AARV - Aerial Armored Reconnaissance Vehicle
Concurrently, Sikorsky was in the early stages of developing the Advancing Blade Concept (ABC) for extending the speed range of helicopters. This used two very rigid counter-rotating rotors, allowing rotor lift at high speeds to migrate off the rotor centerline to the advancing sides of the rotor discs, thus eliminating retreating blade stall which limits the speed of conventional helicopters.
Although the proposed armor fuselage vehicles would not need the speed capability of the ABC, it was quickly recognized that the rugged ABC rotor head had benefits for ballistic tolerance. And ABC promised improved maneuverability over conventional helicopters. These two ideas were combined into an aircraft with an armor fuselage and an ABC rotor system.
The ABC had the additional advantages of not requiring a tail rotor, and a design where the control swashplates for the two rotors were buried below the rotors, both further reducing the vulnerable area of the aircraft against ballistic threats.
Two designs were considered. The first was a two place reconnaissance vehicle, the AARV – Aerial Armored Reconnaissance Vehicle - proposed as a follow-on to the Army’s light observation helicopters then in production, the Hughes OH-6A and the Bell OH-58A.
This project involved both Army and company funds over a two and a half year period. Army funding came from the Army Materials and Mechanics Research Center in Watertown, Mass, which was responsible for much of the development of the dual-hardness armor. In phase 1 of the contract manufacturing techniques, including methods for cutting, joining, forming and finishing the material, were evaluated. In phase 2, a simulated fuselage was fabricated and subjected to ballistics testing.
In these tests the armor plate was dented but not penetrated from shots of 30-cal ball at zero range and 50-cal weapons at longer ranges.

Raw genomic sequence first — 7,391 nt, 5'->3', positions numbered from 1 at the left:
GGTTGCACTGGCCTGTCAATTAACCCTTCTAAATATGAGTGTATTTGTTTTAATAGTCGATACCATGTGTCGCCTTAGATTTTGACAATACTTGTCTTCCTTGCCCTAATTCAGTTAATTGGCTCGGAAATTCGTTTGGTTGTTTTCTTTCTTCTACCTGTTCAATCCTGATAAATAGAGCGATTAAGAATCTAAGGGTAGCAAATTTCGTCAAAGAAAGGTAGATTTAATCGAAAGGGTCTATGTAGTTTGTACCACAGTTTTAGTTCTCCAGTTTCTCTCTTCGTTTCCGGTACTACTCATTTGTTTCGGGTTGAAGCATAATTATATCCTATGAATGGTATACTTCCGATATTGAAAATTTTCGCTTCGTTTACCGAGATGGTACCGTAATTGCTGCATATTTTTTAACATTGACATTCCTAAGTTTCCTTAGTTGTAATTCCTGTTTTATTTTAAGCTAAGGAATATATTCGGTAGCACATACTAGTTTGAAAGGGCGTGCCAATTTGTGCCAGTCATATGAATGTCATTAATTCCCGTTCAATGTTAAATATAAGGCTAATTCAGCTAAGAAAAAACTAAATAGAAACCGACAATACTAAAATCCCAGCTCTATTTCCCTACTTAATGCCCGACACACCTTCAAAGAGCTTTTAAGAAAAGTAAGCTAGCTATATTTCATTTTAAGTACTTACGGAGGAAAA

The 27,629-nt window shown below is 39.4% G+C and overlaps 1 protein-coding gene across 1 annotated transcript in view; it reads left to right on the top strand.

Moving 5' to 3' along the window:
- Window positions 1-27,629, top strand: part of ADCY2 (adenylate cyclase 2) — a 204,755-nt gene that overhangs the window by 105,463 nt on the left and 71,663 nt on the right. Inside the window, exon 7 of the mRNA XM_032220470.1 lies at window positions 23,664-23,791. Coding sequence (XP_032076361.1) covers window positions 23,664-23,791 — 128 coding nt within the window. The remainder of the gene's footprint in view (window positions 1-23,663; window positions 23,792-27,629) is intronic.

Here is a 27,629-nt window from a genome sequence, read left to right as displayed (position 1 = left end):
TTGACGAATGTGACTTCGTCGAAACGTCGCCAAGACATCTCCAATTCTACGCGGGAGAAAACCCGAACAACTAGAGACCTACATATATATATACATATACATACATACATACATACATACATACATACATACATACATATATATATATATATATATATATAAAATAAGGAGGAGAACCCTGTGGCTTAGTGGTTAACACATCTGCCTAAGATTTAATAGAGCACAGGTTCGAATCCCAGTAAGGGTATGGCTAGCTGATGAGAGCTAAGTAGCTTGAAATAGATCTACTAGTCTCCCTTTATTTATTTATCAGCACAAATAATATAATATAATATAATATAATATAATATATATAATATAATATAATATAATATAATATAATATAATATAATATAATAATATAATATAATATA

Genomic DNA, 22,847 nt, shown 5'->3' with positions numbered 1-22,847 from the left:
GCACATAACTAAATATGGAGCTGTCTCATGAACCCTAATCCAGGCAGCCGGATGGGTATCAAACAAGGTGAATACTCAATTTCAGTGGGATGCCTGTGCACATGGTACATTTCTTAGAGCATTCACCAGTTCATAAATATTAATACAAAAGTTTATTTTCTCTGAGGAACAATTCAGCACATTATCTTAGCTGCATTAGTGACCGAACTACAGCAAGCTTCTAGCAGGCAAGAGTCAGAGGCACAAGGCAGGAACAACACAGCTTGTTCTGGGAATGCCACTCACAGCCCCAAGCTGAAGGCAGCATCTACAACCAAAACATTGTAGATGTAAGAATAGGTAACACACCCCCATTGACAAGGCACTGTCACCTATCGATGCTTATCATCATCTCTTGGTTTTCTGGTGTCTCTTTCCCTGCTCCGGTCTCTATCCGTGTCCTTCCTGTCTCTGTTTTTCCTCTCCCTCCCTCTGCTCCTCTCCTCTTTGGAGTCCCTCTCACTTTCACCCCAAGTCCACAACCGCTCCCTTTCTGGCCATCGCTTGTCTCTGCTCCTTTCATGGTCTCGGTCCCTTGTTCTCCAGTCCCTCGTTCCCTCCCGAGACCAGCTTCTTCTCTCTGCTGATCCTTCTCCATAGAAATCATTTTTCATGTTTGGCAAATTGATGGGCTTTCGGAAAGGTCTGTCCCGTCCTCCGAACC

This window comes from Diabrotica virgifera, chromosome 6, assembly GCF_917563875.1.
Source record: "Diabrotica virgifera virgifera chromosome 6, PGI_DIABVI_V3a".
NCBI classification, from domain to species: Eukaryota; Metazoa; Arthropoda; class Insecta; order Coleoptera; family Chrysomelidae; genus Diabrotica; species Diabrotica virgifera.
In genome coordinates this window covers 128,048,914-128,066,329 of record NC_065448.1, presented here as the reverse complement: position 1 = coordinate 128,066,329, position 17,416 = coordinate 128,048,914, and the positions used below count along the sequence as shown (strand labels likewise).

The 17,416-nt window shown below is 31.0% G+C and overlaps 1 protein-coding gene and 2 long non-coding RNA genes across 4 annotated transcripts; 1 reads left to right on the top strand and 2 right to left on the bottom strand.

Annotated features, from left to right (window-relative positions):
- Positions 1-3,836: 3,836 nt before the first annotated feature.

The program did not progress beyond these conceptual efforts. The testing of the full-scale ABC rotor system in the NASA Ames wind tunnel in 1970 was very successful, and the Army and the company decided that a high-speed research aircraft, evaluating the ABC’s speed potential, was more productive. This became the XH-59A, the subject of another chapter in this Sikorsky Product History section.
The main fuselage of the AARV was to be constructed from half-inch thick dual hardness armor. The latest technology in transparent armor would be used for the aircraft windows. The tailcone and empennage would be conventional aluminum structure. The empennage was an inverted “V” to keep it under the rotor and minimize aircraft size. Elevators were included in the tail.
The armor would represent approximately 1,800 pounds of the aircraft’s 6,800 pounds gross weight.
By using armor plate as the primary fuselage structure one-third of the helicopter’s normal support structure was eliminated and it was projected that there would be a two-thirds reduction in production labor.
General Arrangement Drawing
Characteristics and Performance – Aerial Armored Reconnaissance Vehicle
Gross Weight 6,800 lbs.
General Arrangement – Aerial Armored Personnel Carrier
Note on Nomenclature:
Some non-Sikorsky references refer to the AARV as the Sikorsky S-68. This is not correct. The S-68 was a conceptual design for a small commercial aircraft using S-58T components. It never went beyond the concept stage.
Aviation Week & Space Technology, October 12, 1970, page 65, “Armor Used as Airframe for Helicopter”.
last update April 18, 2013
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